Andrea Briccarello, of Galvin restaurants, tastes his way around Burgundy with Les Caves de Pyrene.
Burgundy has always attracted me more than any other region in France because of it’s rural heritage and stunning wines.
After years of opening gracious and velvety Pinot Noirs and creamy sumptuous Chardonnays, I was very excited to join a small group from Les Caves de Pyrene to visit this promised land.
The first visit was to Domaine de la Cadette at Vézelay, a very small producer of organic wines. Every wine is handcrafted from 20 year old vines and the wines we tasted in the garden under a relaxing sun were as honest as the producers Jean and Catherine Montanet.
The Melon de Bourgogne was refreshing with crisp acidity and the Chardonnay Chatelaine was pure, mineral and with a clean citrussy finish; the reds were pure but with supple fruit and incredible drinkability.
If you visit Burgundy for the first time, you must pay homage to one of greatest white wine appellation in the world - Chablis. After selling thousands of bottles over the past four years in Bentleys oyster bar, I was glad to meet the people behind the label.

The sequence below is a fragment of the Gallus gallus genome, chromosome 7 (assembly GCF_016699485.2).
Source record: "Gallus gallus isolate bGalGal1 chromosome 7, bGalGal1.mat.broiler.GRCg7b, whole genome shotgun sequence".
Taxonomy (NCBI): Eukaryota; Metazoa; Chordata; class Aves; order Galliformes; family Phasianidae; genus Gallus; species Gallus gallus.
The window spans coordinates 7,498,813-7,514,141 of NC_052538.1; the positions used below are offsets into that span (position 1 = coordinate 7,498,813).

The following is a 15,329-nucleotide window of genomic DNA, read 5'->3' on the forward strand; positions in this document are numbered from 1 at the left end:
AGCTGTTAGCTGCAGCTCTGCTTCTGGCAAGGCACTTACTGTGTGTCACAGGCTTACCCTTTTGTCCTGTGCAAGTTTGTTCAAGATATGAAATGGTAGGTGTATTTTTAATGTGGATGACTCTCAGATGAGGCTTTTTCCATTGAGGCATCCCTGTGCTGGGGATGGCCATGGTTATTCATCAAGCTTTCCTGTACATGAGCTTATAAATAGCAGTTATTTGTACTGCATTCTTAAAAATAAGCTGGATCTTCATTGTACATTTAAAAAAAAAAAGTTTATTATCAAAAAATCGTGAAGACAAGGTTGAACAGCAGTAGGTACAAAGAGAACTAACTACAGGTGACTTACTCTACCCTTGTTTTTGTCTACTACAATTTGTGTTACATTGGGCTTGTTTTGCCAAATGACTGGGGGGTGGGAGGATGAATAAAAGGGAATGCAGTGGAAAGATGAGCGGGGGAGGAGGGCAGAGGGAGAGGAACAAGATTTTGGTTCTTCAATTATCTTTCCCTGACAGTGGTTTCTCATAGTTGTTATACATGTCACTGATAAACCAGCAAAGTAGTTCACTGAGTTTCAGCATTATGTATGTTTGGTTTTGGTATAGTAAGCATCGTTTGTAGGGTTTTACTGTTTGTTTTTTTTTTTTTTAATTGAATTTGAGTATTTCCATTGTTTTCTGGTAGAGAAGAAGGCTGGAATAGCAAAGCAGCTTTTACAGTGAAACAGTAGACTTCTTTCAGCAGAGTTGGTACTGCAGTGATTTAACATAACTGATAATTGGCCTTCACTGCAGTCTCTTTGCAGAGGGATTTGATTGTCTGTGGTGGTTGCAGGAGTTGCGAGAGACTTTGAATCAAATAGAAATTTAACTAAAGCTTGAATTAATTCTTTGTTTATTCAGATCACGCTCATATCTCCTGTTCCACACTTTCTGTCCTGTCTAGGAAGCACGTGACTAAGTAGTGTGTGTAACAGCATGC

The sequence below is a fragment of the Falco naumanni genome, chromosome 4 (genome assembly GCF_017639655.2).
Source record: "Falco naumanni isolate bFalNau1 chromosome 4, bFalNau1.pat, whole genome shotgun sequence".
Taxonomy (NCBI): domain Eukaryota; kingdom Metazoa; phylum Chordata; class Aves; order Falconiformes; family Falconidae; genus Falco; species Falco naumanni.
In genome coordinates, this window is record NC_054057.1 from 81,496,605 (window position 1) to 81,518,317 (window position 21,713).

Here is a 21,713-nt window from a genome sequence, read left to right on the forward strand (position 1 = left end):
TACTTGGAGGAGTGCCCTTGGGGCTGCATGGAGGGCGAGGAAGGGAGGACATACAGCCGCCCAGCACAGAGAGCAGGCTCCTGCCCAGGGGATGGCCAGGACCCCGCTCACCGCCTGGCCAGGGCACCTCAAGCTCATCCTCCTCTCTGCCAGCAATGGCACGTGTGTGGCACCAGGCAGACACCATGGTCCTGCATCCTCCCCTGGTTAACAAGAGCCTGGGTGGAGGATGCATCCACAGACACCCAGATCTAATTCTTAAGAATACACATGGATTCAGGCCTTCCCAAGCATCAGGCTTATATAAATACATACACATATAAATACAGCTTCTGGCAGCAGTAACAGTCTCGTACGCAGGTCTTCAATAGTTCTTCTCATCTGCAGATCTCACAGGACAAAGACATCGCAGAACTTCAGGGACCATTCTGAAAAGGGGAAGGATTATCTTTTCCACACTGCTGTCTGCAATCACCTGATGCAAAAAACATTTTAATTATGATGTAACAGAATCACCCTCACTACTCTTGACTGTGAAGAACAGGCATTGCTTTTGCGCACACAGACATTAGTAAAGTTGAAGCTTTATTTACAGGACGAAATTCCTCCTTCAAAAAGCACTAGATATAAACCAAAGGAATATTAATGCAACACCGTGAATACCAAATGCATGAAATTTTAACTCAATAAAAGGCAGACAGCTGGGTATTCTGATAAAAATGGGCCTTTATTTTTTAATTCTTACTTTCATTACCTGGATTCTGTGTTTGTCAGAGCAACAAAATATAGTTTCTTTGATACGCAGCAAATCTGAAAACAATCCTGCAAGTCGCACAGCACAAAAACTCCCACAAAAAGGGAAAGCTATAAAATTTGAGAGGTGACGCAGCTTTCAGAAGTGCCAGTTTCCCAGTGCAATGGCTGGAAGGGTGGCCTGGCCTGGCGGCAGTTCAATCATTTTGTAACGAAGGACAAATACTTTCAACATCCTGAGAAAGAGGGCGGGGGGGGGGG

Gerard Tremblay is one of the most important figure in the appellation and after eight generations, still runs the winery as a family business. After trying the whole range in the domaine’s cellar, from the crisp Petit Chablis to the more complex and chalky Grand Cru, we were escorted on the top of the hills to admire the stunning crus that were encrusted like jewels in a crown on the side of the valley.
We swiftly moved the next day to the Côte de Nuits, where two of the region’s most interesting and original characters - Philippe Pacalet and Frederic Cossard. Pacalet is one of the most talented winemakers I’ve ever met; his philosophy is reflected in every drop of his wines.
The next day in Saint Romain, we were welcomed by the eccentric Frederic Cossard in his cellar where precious casks of Pinot and Chardonnay were resting and gaining richness in oak. He is a great maker of real wines where little or no So2 is used, leaving only the true spirit of the wine flowing through a bottle.
A visit to Chassagne was inevitable and the Domaine Coffinet Duvernay was a classic example of great Chardonnay. All the 08s we tried from the barrels were amazing and almost ready to drink, being rich and mineral with lots of layers of fruits and incredible ageing potential.
It was a great experience and I’m glad that I had a chance to have a look at a more noncomformist side of Burgundy; what I’ve tasted and experienced first hand will be remembered for a very long time.